FROM THE PUBLISHER >> Stackhouse label keeps blues alive
Stackhouse Records is O’Neal’s latest venture, and he appropriately kicks off his new label with a reissue, “Keep It to Yourself: Arkansas Blues, Vol. I: Solo Performances,” originally issued on Rooster Blues in 1983.
The CD, which is issued in conjunction with the Delta Cultural Center in Helena, showcases several talented, but obscure, south Arkansas musicians who were recorded by Louis Guida during field trips in 1975-76.
The recordings were sponsored by the music department at the University of Arkansas at Pine Bluff and a bicentennial grant. Photographs from the UAPB Blues Project can be seen online at the Arkansas Arts Center — www.arkarts.com.
The CD has been selected as an outstanding folk recording by the American Folklore Center at the Library of Congress. This is the music of the cotton fields and juke joints and prisons: Reola Jackson sang Bobby Blue Bland’s “I’ll Take Care of You” at the Cummins Prison Women’s Unit at Varner.
The only musician blues fans around here will recognize is the ailing Cedell Davis of Pine Bluff, who recorded four songs for this CD, playing his guitar upside down and using a butter knife for a slide.
W.C. Clay performs the opening theme of “King Biscuit Time,” the long-running blues show on Helena radio station KFFA, as well as the title tune, both composed by Sonny Boy Williamson, an early star on “King Biscuit Time,” who is shown on the cover. He died in a boarding house in Helena.
Clay also does a spirited version of Ray Charles’ “What’d I Say” (“Tell your Ma, tell your Pa, I’m gonna send you back to Arkansas”) and pretty much steals the show.
Other musicians are Nelson Carson, Mack White, Willie Wright, Herbert Wilson, Trenton Cooper (who boogies on piano) and Willie Moore, who does his own version of Calvin Leavy’s “Cummins Prison Farm,” here called “Willie’s Blues.” (Leavy, formerly of North Little Rock, is still serving a long sentence at Cummins for drug dealing, although he recorded “Cummins Prison Farm” in 1970, long before he was busted.)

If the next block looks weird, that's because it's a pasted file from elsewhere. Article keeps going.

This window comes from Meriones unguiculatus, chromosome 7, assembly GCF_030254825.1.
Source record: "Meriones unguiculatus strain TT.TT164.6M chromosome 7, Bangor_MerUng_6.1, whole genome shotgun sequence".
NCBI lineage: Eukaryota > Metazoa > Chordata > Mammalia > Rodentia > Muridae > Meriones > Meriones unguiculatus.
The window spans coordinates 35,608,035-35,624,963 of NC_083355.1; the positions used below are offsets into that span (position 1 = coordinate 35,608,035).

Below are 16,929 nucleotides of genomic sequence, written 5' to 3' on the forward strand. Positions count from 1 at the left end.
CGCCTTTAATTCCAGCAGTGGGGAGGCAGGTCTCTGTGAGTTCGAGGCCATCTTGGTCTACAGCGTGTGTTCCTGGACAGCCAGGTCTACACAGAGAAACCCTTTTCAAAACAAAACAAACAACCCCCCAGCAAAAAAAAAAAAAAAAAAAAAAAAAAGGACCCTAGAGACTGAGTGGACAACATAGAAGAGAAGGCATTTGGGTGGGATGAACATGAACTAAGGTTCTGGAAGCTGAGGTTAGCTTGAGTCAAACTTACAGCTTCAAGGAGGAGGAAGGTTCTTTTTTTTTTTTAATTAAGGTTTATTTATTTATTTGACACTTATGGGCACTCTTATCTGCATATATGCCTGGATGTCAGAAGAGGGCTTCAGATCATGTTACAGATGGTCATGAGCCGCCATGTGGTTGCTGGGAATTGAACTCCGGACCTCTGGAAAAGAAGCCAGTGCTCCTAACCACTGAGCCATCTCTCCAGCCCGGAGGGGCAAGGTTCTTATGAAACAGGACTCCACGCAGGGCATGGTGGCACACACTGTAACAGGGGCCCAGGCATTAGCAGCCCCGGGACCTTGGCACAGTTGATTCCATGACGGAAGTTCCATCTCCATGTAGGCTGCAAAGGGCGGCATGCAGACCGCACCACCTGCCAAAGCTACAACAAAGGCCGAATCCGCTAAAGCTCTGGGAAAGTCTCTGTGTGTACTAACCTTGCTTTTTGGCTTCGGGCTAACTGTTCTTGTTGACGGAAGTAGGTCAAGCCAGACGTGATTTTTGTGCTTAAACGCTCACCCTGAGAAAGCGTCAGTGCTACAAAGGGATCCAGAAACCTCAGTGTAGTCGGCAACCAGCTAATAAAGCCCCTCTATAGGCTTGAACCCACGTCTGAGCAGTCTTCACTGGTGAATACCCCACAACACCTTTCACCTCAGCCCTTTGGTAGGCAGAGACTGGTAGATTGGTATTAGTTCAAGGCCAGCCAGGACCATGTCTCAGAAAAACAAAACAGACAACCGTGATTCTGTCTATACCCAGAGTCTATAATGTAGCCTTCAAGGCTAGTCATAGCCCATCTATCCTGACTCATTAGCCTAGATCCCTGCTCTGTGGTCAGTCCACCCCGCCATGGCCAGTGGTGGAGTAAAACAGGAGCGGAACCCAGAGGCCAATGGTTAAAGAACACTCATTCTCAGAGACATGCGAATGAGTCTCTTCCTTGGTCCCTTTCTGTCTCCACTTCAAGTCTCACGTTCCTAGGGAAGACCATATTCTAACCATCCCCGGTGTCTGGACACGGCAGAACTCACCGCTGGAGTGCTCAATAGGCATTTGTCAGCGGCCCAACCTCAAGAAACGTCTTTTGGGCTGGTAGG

The sound is terrific throughout, thanks to fine remastering that Jim O’Neal’s records are known for. He also wrote the biographical section of the liner notes, while Guida discusses how he came to record these wonderful but much underappreciated Arkansas artists.
This is essential material for all Arkansas blues fans, and a second volume of band performances is in the works. Perhaps the Delta Cultural Center and the Arkansas Arts Council could help with funding.
O’Neal has released several other Stackhouse CDs. (The label is named after Houston Stackhouse, a blues musician who spent some time in Helena and for whom a stage is named during the blues festival.) The most recent release is “It’s a New Day, Brother!” with the late Foree “Guitar” Wells and the Walnut Street Blues Band from Louisville, Ky., which was recorded in 1977, just before Wells’ death.
This ranks with the best of O’Neal’s old Rooster releases: Wells was a fine guitar player and singer, whose deep voice speaks of good times and bad. It’s probably the only record Wells made, apart from backing some well-known musicians in the studio and in clubs. (He played bass on a recording made in Little Rock with Fenton Robinson.)
“It’s a New Day” opens with the title song, with Wells displaying the confidence of a blues star, even though he lived much of his life in obscurity in Louisville.
O’Neal has an ear for unappreciated musicians and brings out the best in them. Like all his other CDs, the sound here is fantastic, the artwork first-rate and the liner notes detailed and informative.
O’Neal, who now lives in Kansas City — he started Living Blues in Chicago and his record labels in Clarksdale, Miss. — has also issued a second CD by D.C. Bellamy, who’s also from Kansas City and is the half brother of late soul singer Curtis Mayfield.
“Give Some Body to Somebody” is another carefully engineered CD that showcases Bellamy’s fine voice and versatile singing: It’s part church music and soul and blues and it’s all good.
We’ve also enjoyed “Prodigal Son” by a singer named Chester (Memphis Gold) Chandler of Washington, formerly of Memphis. This is more soulful blues with a fine sound.
Stackhouse CDs are available from Stackhouse232@aol.com. You can find other CDs and LPs, as well as blues magazines and books and more.
The blues will never die, somebody said — thanks to blues scholars and producers like Jim O’Neal, who keep the music alive by issuing indispensable recordings of the world’s most amazing artists.
(Next: Rooster Blues)